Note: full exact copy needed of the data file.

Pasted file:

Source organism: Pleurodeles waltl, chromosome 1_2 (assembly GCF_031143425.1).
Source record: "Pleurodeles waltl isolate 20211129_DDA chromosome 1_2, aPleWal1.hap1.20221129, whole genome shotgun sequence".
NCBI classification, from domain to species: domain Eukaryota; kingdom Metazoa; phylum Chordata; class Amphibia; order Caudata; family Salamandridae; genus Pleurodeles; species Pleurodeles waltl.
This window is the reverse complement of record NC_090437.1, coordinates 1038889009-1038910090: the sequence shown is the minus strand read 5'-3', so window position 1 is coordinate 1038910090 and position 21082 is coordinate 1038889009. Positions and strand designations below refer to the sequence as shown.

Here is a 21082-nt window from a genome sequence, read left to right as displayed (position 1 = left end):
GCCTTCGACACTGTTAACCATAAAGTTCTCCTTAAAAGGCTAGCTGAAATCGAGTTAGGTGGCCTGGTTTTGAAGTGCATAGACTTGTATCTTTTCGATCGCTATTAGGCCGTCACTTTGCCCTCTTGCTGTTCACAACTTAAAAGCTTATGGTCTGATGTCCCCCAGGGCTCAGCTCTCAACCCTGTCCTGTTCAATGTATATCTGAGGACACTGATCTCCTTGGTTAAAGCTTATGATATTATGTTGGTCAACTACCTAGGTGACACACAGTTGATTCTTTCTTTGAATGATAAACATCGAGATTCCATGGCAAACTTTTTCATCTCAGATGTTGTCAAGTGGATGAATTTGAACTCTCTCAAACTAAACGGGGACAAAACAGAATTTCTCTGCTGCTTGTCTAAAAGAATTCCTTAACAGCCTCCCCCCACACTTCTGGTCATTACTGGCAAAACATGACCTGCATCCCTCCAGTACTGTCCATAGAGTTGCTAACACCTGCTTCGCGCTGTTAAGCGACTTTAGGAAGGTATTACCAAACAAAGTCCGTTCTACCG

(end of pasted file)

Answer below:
Source organism: Pleurodeles waltl, chromosome 1_2 (assembly GCF_031143425.1).
Source record: "Pleurodeles waltl isolate 20211129_DDA chromosome 1_2, aPleWal1.hap1.20221129, whole genome shotgun sequence".
NCBI classification, from domain to species: domain Eukaryota; kingdom Metazoa; phylum Chordata; class Amphibia; order Caudata; family Salamandridae; genus Pleurodeles; species Pleurodeles waltl.
This window is the reverse complement of record NC_090437.1, coordinates 1038889009-1038910090: the sequence shown is the minus strand read 5'-3', so window position 1 is coordinate 1038910090 and position 21082 is coordinate 1038889009. Positions and strand designations below refer to the sequence as shown.

Here is a 21082-nt window from a genome sequence, read left to right as displayed (position 1 = left end):
GCCTTCGACACTGTTAACCATAAAGTTCTCCTTAAAAGGCTAGCTGAAATCGAGTTAGGTGGCCTGGTTTTGAAGTGCATAGACTTGTATCTTTTCGATCGCTATTAGGCCGTCACTTTGCCCTCTTGCTGTTCACAACTTAAAAGCTTATGGTCTGATGTCCCCCAGGGCTCAGCTCTCAACCCTGTCCTGTTCAATGTATATCTGAGGACACTGATCTCCTTGGTTAAAGCTTATGATATTATGTTGGTCAACTACCTAGGTGACACACAGTTGATTCTTTCTTTGAATGATAAACATCGAGATTCCATGGCAAACTTTTTCATCTCAGATGTTGTCAAGTGGATGAATTTGAACTCTCTCAAACTAAACGGGGACAAAACAGAATTTCTCTGCTGCTTGTCTAAAAGAATTCCTTAACAGCCTCCCCCCACACTTCTGGTCATTACTGGCAAAACATGACCTGCATCCCTCCAGTACTGTCCATAGAGTTGCTAACACCTGCTTCGCGCTGTTAAGCGACTTTAGGAAGGTATTACCAAACAAAGTCCGTTCTACCG